The Volkswagen diesel emissions scandal is in the first instance a case of market failure, because the harm from vehicle emissions to public health and to the environment is neither internalized by car producers nor by car drivers. This market failure is neither corrected by public regulation nor by civil liability. There is regulatory failure because the control of nitrogen oxide (NOx) emissions by the German automobile regulatory agency (Kraftfahrt-bundesamt) was lenient. There is also corporate governance failure within Volkswagen through the fraud of installing manipulative software. And there is dysfunctional law, which, as a result of industrial lobbying, does not allow for class actions or similar types of lawsuits.

It seems that the civil courts kept their full independence in this matter. Courts of lower instance in their large majority decided that owners should get their money back. However so far less than 50,000 out of 2.4 million car owners have taken action against Volkswagen or Volkswagen car dealers. The others shy away from risky litigation. The procedures take much time. It is unlikely that the German Supreme Court (Bundesgerichtshof) will take a decision before the end of 2018. After that date, all limitation periods will expire. The strong signal of a Supreme Court decision, which would end legal uncertainty, will most probably only be given after the end of the limitation period. For Volkswagen, the likely consequence is that it will have to pay some hundred million Euros as compared with more than 14 billion Euros if all affected car owners would have made their claim before the end of the limitation period.

Since the 1990s, European legislators have supported modern, turbocharged direct injection diesel engines by applying laxer standards for NOx emissions and particulate matter as compared to gasoline cars. Miravete et al. (2017) estimate that this special treatment for diesel vehicles in Europe, combined with preferential fuel taxes for diesel, corresponds to an implicit import tariff of two to three times the official rate with respect to non-diesel car exporters, such as the USA and Japan. This policy was well perceived by European car producers with their comparatively large share of diesel cars and made it easier for politicians to comply with European CO2 emission standards.

In the US, where politicians have little interest in supporting diesel cars, a very different position was taken. On the one hand, reduction of CO2 emissions has never been the highest priority in the USA, probably because the relevant stakeholders have been afraid of losing competitiveness with respect to emerging market economies like China and India. On the other hand, for many decades, politicians have been facing strong pressure from large parts of the urban population suffering from ambient air pollution. Thus, it is no wonder that US car manufacturers are not familiar with modern diesel technology, and the share of diesel passenger cars remains low, NOx emission standards are high and law enforcement stricter.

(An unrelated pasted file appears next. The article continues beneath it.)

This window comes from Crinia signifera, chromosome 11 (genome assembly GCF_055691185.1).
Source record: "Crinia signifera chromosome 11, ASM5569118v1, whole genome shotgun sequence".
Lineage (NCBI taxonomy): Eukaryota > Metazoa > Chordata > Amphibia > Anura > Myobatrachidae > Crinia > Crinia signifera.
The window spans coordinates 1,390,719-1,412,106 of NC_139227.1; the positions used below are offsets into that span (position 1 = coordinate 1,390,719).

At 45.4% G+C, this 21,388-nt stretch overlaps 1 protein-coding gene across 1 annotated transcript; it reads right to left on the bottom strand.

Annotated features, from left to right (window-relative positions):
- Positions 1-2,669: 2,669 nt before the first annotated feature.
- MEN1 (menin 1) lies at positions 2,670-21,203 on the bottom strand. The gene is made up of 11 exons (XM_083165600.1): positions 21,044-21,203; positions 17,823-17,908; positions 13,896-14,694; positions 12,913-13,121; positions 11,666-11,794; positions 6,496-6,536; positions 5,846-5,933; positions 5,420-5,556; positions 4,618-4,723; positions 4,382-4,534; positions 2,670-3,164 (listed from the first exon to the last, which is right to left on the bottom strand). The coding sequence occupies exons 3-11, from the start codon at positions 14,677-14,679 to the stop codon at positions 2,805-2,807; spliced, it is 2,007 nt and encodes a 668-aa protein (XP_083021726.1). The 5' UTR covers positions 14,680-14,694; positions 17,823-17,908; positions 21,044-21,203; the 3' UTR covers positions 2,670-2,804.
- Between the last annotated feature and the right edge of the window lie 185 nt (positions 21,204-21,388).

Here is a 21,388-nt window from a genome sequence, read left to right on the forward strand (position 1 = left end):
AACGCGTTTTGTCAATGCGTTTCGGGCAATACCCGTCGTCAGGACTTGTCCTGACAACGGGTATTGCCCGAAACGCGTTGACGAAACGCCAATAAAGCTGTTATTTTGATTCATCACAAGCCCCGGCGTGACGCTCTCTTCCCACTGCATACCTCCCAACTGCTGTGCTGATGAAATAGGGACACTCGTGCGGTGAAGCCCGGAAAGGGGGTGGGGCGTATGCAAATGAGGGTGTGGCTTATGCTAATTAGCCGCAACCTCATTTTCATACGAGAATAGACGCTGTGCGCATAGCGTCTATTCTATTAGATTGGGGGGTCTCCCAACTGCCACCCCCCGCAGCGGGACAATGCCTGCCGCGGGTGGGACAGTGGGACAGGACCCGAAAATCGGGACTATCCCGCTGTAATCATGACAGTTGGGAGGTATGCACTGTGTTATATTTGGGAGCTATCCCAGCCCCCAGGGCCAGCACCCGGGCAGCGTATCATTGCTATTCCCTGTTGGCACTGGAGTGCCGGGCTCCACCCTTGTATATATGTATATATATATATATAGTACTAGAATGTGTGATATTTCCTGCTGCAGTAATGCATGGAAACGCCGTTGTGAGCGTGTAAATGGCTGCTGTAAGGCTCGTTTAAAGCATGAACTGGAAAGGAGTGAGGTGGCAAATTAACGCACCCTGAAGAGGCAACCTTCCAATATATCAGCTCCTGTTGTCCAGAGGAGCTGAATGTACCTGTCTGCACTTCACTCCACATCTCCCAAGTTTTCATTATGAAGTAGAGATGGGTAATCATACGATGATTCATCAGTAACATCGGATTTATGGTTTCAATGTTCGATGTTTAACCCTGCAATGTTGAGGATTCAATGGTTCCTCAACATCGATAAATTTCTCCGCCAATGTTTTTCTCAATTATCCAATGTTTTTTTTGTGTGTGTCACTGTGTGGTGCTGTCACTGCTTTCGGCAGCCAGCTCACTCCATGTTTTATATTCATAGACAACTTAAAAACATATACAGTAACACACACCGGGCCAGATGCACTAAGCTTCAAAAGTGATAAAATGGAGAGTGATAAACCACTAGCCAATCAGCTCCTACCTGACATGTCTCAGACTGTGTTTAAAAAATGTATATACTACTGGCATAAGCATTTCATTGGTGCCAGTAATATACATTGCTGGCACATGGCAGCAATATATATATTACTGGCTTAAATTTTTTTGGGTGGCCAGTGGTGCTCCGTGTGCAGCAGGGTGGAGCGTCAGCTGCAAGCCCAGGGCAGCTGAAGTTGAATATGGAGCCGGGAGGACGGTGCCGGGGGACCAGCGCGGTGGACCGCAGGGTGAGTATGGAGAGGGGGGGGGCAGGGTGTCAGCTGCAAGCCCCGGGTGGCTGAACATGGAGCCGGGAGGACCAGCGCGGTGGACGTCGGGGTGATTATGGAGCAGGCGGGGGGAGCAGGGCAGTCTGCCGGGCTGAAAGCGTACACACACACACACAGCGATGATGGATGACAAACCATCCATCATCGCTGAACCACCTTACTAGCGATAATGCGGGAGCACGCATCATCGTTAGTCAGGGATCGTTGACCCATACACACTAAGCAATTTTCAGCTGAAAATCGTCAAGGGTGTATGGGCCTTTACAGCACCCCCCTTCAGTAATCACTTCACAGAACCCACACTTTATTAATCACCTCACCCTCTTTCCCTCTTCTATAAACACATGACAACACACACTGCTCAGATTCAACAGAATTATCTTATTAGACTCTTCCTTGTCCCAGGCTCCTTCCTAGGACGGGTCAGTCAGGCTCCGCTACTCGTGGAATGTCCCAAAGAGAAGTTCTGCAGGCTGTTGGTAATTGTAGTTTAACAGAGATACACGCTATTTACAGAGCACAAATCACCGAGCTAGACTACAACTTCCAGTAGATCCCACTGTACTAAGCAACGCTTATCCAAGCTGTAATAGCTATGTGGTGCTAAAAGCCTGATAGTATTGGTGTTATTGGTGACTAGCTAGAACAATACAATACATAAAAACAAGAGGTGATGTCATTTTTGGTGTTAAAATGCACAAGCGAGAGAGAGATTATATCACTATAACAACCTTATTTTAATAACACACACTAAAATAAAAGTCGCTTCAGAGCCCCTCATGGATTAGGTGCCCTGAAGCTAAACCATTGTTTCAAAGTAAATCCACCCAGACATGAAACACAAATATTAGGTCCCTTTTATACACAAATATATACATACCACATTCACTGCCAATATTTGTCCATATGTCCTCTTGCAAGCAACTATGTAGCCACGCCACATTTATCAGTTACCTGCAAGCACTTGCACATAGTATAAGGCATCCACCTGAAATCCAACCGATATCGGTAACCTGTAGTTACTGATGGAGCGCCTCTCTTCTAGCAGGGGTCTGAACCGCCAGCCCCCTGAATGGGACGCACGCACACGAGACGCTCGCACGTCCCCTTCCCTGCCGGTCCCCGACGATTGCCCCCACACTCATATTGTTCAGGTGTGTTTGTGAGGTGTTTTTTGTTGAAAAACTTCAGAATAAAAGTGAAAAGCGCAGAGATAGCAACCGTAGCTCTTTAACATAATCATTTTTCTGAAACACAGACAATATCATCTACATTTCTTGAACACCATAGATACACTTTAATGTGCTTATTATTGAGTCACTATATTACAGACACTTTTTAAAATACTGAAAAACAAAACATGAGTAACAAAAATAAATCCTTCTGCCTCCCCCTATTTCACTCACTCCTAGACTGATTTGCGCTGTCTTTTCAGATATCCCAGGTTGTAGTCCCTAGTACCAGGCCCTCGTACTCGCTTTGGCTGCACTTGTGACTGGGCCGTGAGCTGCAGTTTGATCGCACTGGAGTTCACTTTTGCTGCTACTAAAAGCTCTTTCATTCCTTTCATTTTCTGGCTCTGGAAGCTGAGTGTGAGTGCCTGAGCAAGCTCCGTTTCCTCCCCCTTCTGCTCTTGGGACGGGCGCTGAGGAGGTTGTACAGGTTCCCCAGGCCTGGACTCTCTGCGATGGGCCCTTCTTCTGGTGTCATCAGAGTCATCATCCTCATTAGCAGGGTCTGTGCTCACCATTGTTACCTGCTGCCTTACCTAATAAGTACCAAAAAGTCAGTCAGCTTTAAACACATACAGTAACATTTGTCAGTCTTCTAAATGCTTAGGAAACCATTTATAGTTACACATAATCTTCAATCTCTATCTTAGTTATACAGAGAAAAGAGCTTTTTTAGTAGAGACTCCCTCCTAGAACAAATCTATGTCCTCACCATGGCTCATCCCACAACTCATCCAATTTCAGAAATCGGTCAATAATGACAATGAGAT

The interest of car manufacturers carries enormous weight in German politics and must be balanced through permanent and increasing pressure by the victims of emission standard infringements. The (inefficient) bias in favour of car producers’ interests could be mitigated by shifting the competence for type approval from the Federal Ministry of Transport, which is tightly connected to the car industry, to the Federal Ministry for the Environment, which arguably has a stronger commitment to protecting air quality. Moreover, the removal of legal obstacles to coordinated court actions by affected car owners would improve their chance to enforce their interests via civil liability actions.

This post is based on a recent article available here.

Thomas Eger is a Professor of Law and Economics at the University of Hamburg – Institute of Law and Economics and a guest contributor to the Oxford Business Law Blog.

Hans-Bernd Schäfer is a Professor of Law and Economics at the Bucerius Law School and the University of Hamburg, and a guest contributor to the Oxford Business Law Blog.